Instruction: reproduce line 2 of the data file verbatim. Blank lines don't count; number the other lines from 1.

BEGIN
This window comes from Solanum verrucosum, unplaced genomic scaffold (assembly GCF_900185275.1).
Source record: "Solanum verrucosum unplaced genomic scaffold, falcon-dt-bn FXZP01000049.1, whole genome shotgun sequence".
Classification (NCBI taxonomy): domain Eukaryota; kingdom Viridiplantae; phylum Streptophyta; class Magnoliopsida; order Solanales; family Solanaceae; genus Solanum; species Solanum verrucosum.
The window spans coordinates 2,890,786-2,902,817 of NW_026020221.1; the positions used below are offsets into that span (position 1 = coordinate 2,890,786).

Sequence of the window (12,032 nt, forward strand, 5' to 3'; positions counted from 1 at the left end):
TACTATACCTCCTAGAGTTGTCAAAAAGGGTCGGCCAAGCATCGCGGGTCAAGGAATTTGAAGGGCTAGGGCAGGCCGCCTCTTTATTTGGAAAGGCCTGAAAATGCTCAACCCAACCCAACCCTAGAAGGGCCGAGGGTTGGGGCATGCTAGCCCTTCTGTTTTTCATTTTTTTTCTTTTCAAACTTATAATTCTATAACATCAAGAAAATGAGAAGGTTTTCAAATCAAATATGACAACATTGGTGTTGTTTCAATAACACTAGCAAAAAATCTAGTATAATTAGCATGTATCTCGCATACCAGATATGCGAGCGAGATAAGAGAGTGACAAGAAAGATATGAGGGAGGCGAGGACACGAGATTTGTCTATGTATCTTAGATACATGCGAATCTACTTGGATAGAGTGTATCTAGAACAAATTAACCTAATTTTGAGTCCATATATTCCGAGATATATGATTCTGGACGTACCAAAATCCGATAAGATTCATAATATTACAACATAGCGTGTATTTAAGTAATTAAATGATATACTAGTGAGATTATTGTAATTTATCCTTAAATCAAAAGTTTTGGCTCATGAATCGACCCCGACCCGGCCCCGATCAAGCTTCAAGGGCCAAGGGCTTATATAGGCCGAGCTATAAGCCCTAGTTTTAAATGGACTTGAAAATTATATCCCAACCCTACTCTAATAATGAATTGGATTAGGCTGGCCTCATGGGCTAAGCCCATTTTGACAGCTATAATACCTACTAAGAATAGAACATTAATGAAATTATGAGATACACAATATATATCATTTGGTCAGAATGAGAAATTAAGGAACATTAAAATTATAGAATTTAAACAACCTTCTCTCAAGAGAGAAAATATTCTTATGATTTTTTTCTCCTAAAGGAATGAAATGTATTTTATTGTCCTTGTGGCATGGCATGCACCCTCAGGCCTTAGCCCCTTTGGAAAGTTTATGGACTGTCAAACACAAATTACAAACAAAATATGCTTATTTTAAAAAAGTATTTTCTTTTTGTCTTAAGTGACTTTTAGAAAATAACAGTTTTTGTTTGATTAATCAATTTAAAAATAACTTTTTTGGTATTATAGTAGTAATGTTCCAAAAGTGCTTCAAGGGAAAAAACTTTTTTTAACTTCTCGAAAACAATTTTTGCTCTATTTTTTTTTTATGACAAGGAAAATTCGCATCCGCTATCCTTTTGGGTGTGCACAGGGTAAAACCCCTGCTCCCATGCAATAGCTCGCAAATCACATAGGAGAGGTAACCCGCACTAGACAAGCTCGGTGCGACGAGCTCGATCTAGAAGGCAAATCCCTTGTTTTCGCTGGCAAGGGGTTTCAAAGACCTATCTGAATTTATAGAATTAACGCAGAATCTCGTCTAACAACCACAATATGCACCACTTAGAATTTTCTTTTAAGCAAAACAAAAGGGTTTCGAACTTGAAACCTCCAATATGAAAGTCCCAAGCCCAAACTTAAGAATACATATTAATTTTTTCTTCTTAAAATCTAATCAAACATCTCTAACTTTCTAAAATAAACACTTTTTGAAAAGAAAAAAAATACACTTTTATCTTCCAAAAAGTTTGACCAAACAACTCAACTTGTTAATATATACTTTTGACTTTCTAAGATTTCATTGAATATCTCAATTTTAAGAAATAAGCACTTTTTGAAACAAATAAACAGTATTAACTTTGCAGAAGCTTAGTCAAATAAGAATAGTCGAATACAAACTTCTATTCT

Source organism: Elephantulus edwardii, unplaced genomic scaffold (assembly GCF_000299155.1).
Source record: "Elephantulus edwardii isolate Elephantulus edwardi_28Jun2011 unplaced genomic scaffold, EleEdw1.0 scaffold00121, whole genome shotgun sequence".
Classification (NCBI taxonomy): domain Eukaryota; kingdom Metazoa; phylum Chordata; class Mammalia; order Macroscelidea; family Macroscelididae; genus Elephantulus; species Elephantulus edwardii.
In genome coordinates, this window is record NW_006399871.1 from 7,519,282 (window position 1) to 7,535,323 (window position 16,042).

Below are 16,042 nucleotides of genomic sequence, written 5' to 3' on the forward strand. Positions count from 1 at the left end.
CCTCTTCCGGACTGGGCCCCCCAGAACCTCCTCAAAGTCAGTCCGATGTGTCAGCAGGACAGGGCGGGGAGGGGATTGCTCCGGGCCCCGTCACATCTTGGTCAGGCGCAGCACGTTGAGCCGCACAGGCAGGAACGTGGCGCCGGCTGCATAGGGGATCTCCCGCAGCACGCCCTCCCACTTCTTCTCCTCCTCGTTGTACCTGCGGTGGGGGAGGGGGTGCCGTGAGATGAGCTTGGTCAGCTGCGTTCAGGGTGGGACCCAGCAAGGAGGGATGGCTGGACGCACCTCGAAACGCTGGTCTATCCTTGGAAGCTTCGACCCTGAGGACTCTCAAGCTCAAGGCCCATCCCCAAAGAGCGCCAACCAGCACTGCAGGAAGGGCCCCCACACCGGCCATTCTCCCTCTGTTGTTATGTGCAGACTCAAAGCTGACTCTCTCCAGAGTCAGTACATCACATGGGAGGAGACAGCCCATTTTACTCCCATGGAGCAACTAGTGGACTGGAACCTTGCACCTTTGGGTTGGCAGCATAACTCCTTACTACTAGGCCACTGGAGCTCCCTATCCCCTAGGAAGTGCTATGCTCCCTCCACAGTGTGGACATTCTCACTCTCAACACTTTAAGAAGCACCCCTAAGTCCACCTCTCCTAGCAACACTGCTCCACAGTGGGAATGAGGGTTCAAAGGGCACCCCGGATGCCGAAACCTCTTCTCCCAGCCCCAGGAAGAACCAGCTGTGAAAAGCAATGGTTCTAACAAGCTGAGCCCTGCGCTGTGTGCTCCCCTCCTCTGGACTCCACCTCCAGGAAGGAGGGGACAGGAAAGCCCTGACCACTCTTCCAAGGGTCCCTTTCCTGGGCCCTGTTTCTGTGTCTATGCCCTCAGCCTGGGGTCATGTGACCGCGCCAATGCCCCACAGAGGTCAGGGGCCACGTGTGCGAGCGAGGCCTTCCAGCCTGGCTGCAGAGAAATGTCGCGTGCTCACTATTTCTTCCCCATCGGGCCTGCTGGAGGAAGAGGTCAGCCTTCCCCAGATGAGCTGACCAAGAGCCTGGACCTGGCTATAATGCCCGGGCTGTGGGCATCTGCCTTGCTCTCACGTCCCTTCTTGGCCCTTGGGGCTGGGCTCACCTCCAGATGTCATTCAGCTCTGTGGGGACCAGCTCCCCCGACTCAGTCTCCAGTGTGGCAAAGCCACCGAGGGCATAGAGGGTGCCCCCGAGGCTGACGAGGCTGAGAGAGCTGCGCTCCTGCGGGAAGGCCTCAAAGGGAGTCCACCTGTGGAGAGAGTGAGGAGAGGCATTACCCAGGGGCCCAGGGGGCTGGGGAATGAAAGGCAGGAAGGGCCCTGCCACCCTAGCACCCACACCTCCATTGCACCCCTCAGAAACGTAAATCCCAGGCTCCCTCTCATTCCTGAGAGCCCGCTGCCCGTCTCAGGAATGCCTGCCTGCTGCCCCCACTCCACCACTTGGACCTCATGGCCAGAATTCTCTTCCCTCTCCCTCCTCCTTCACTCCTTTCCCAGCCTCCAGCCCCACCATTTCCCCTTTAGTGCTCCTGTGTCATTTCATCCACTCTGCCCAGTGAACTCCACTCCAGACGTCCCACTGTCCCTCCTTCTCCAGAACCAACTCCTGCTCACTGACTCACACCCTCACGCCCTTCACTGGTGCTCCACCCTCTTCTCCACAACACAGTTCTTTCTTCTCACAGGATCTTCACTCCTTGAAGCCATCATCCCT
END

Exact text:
Source record: "Solanum verrucosum unplaced genomic scaffold, falcon-dt-bn FXZP01000049.1, whole genome shotgun sequence".